ROYAUME UNI – Formby - A fascinating window into the past was opened up by four days of hard graft from volunteers and experts at a recent community archaeological dig at St Luke’s Church, Formby. Volunteers from all over the borough dug a series of trenches that revealed a number of interesting artefacts, including a large piece of carved stone that appeared to date back to the 16th century or earlier. Perhaps it was evidence of the medieval chapel that records show existed on the site before the current imposing church was built – further research will shed more light on this. Carefully digging three trenches in the church grounds quickly revealed deep layers of sand that may date back to the days in the seventeenth century when huge sandstorms on the coast threatened to engulf buildings and communities. But thought-provoking work also showed that the banks around the church may not have been deliberately created as previously thought in the 16th and 17th centuries, but are rather banks of blown sand, pushed to the perimeters of church grounds to form natural boundaries. Further finds included pieces of Tudor beer mugs, and more recent artefacts like an almost pristine Brierley’s Ginger Beer bottle from Southport, which probably dates back to Victorian times.
ROYAUME UNI – Hereford - Human and animal bones were some of the finds recovered during ongoing restoration work at Hereford Cathedral. Archaeological remains appeared as builders lifted parts of the existing floor of St John's Walk. Under the supervision of the Cathedral archaeologist, Richard Morriss, the area was thoroughly investigated and a number of finds were recovered including human and animal bones, pieces of clay pipe, pottery and oyster shells. Mr Morriss said: "They do reveal some tantalising clues to the past lives of the vicars choral for whom St John’s Walk was originally built."Unfortunately it appears that the finds are mixed up from different periods of history, so dating many of them will be impossible.“Some of the items have already proved fascinating such as the copper stylus for marking parchment, and the fragment of a large tankard, suggestive of ale-drinking, which I am sure the vicars choral who lived in the cloisters would have enjoyed.”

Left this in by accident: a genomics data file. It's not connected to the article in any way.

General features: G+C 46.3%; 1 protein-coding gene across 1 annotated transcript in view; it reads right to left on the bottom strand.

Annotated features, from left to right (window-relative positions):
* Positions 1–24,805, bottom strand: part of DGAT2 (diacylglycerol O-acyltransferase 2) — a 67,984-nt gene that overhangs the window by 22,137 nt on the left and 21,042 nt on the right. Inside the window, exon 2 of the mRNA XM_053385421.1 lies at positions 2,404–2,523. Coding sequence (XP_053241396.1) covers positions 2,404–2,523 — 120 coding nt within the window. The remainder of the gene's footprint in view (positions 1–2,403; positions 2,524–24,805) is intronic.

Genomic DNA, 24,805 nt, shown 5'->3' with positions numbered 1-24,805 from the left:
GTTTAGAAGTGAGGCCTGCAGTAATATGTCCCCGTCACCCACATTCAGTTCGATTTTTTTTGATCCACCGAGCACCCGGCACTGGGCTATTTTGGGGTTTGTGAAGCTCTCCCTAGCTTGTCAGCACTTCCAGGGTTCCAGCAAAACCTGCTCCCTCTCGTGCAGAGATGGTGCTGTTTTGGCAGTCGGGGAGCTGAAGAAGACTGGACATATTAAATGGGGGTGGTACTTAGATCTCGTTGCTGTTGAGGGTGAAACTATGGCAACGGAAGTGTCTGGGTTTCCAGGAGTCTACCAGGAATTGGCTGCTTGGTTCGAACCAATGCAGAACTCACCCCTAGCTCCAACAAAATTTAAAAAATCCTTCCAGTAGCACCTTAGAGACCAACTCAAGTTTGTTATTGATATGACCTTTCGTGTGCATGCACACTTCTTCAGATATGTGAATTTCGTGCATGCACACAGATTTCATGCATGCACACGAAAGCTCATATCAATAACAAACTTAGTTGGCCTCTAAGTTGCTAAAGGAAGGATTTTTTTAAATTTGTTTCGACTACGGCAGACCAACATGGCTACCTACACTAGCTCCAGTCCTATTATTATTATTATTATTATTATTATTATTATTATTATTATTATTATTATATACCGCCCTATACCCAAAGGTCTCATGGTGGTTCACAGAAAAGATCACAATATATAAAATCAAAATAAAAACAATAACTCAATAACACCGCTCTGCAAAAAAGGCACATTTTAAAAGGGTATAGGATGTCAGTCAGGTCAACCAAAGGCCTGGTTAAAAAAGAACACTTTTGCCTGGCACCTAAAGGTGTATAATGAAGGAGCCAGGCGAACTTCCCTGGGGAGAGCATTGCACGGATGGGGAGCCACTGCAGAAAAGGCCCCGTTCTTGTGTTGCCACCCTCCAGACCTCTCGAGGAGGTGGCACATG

FRANCE – Guédelon - Guédelon est un chantier archéologique unique. Il réunit des archéologues et le savoir-faire de nombreux artisans dans un but original : construire un château avec les techniques du Moyen Âge. L’Inrap (Institut national de recherches archéologiques préventives) nous propose, avec cette vidéo, un voyage en Bourgogne dans les coulisses de ce chantier hors du commun. Débutée en 1997, la construction du château de Guédelon mobilise chaque année plus de 70 professionnels et artisans dans des domaines très variés. Maçons, ferronniers, charpentiers,tailleurs de pierre etc. : tous travaillent à la construction d’un château en n’utilisant que des outils et des matériaux disponibles au XIIIe siècle. Le chantier se situe à une trentaine de kilomètres d’Auxerre, plus précisément à Treigny (Yonne, Bourgogne). À l’abri d’une forêt et d’un étang, dans une ancienne carrière désaffectée. Le site réunit toutes les matières premières indispensables à la construction du château fort.